For those of us who live away from where we grew up, visiting family back “home” with your children is a wonderful thing. All of you get to experience new things, while your extended family get to see a sneak peak into your daily life. It can be crazy tiring though, because often your partner isn’t making the trip with you.
Help at hand?
Your family will want to help out though, but you’ll find yourself the go to person for everything from lunches to bath-time schedules. For those who live quite a distance from family, you have all the packing and organising to do beforehand and generally can’t rest during the trip because you may be sleeping with one eye open or catering to various needs.
On the other hand, you may have to completely relinquish all control over your little ones to someone who “knows best” and thinks you need a break. In all these scenarios, just be honest. You have the right to let people know how you wish your children to be tended to – especially when you are a new mum with your first children.
Getting to know the extended family
I love this blog post, it has some great ideas. I love the ‘family book’ idea – a book with pictures of the people you are taking your children to visit – worth a read http://www.ahaparenting.com/ask-the-doctor-1/visiting-family-at-holidays. For toddlers, it could be lots of fun to have a little photo album to look at while they are travelling. Maybe use a little masking tape below each picture and write the name of the family member.
Recently, my whole extended family got together and my children got to be part of their group of 13 cousins for the first time ever. (It made for an absolutely beautiful photo to see all the ‘kids’ aged from 6 to 34). Even though we spend a lot of time talking about Aunty’s and Uncles etc, one of the cousins wrote down all the names for my kids and who was part of who’s family. They were amazed. A partner thought it was quite cute when our youngest asked him “are you a cousin too?” They were able to check their list.
Making the journey
For me, travelling with babies was fun. I saw it as a great chance just to sit and cuddle – before they need solids its fairly simple. It can be difficult to comfort them sometimes though, that seatbelt sign can come on when you and your child dont want it. I found humming their favourite tune in their ear or busily turing pages of a favourite book is a good distraction. It is always a good idea to take any medications with you though, in case of any illness or discomfort. (Certainly have them in your suitcase – you don’t want to get to your destination sick and needing to hit the shops – ‘normal’ people don’t keep Children’s Panadol in their medicine cabinet)!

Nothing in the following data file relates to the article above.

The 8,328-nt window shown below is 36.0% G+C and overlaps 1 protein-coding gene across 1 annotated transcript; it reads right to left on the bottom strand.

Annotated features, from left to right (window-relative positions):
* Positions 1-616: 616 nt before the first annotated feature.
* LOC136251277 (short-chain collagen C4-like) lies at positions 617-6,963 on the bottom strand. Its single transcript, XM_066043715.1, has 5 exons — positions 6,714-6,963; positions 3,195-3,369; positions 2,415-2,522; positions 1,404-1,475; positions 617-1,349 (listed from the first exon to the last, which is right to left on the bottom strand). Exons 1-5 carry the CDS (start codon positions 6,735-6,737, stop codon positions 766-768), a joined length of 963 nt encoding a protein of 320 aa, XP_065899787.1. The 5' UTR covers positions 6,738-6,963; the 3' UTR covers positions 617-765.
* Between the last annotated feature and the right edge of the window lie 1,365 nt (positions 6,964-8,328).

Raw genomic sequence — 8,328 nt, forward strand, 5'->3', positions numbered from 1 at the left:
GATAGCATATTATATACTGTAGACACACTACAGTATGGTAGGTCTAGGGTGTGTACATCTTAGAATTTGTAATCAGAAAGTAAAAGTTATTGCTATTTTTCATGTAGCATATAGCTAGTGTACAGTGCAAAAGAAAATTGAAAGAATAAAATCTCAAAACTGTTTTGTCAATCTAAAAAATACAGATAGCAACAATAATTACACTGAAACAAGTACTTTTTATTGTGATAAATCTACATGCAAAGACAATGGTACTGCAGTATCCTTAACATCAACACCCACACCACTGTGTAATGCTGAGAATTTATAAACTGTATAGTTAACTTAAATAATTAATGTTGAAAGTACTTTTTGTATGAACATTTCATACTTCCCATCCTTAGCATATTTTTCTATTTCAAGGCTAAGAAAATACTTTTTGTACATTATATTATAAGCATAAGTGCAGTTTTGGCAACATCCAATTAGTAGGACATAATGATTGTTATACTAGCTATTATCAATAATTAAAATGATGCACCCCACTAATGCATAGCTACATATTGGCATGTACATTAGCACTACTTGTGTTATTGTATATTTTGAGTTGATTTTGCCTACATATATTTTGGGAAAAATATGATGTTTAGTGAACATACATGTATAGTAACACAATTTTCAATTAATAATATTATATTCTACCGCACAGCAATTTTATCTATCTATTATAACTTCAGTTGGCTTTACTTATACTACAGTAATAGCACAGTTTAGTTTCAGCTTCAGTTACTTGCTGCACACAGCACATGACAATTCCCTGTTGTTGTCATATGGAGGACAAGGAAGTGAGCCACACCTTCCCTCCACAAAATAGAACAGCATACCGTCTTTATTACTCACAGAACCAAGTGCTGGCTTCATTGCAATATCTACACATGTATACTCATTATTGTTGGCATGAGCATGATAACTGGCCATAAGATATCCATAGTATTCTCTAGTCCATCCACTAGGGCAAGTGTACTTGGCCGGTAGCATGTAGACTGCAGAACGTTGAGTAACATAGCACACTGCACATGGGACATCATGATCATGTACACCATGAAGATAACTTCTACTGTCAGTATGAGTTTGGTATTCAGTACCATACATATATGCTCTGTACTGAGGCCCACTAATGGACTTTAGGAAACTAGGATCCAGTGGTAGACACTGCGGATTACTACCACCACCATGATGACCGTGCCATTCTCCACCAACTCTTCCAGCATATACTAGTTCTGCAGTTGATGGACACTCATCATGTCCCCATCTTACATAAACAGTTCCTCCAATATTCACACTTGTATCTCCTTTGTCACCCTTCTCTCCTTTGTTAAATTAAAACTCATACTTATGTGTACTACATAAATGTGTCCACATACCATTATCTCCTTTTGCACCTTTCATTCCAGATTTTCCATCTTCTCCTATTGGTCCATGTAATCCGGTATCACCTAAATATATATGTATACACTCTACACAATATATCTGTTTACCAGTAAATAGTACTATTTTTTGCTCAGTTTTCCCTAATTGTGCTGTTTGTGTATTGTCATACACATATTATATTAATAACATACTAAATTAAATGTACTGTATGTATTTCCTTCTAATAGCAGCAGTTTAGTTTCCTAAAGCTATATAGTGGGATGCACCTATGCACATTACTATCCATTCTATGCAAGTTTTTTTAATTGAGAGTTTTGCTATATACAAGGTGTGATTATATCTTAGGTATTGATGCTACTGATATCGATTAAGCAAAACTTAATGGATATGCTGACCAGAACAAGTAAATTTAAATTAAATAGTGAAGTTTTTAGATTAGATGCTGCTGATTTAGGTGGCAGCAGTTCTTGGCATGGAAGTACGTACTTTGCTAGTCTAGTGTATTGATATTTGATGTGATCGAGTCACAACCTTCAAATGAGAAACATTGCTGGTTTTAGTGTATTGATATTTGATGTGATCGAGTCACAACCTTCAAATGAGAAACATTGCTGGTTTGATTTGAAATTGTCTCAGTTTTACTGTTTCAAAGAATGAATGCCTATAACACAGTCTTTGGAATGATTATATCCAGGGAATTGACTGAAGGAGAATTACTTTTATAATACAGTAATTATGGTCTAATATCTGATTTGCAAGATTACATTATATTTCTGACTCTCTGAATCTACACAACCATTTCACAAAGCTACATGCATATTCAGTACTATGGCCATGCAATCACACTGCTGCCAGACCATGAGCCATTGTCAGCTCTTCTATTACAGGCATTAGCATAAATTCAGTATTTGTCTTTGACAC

Toddlers are a different kettle of fish, as they are happy to let you and everyone else know when they aren’t happy. I try and stick to a program of food and various activities from drawing, to cards, to viewing movies.
Older than this they are happy to find an activity for themselves and will often assist if you have younger ones with you.
At all ages I would suggest letting them pick a favourite thing to carry, generally teddies travel with us on car and plane trips. Longer trips you may like to swap for something smaller or something with a toggle you can attach to a backpack. Have you seen our kimochis range)?
Once you are there
I generally arrive at my destination quite tired. Luckily we are generally picked up from the airport. Enthusiastic Aunty’s normally have various snacks and suprises ready in the car. After collecting our bags we normally head for the toilets. I try and pick a ‘family’ room, something like a changing room etc is ideal. I like this as I can keep track on each of the kids and while a nappy is being changed, someone can be on the toilet or washing hands etc. If you have to go into a cubicle, I have in the past made the kids stand right in front of the door and insist that I have to be able to see their their feet. I insist they not move from there. I have also learnt that with some kids, even if they say they don’t need to go, THEY DO and if you leave the toilets you’ll have to go back (no doubt you already know if you have one of these always busy types).
Routine suits the littlies
We try and stick to routine when we’re away and make the first one an early night if we can. Normally my kids have a bit of trouble getting to bed the first night or 2. They also share rooms when we’re away, so the older they get the more exciting this is. At toddler age (our 3 kids were born within 2.5 years) one liked a night light, while another didn’t, so sharing a room was a tad problematic (hence Little Gulliver stock the swivel night light ;).
I think the main thing is to just enjoy yourself and try to keep it about your family. I remember being appalled (when my kids were barely on solids), a well meaning distant relo presented them with a Giant Freddo each! ‘Thanks’, as you quickly put it away for years and years later. Also, you may want to really catch up with your loved ones, but once the kids are on the scene it may be a little different. While you may have found you could never finish a sentence at mothers group, it will be the same when you catch up with your mum and dad. Always try and cover the important issues when you can, particularly when you get to catch up with older family members. Photos…photos…photos…
The warm and fuzzy bit
Most of all, no-one will know much effort and how hard it is for you to make the visit – so just enjoy and be pleased that you are there. It will pay off for your children, as they grow, with regular visits. They will form some beautiful relationships and have precious memories. I’ve done this for my children and if you are like me, you will enjoy this post; 16 things only people who live away from their families will understand.
Make the effort when they are young, believe me – it does get easier. Happy travels!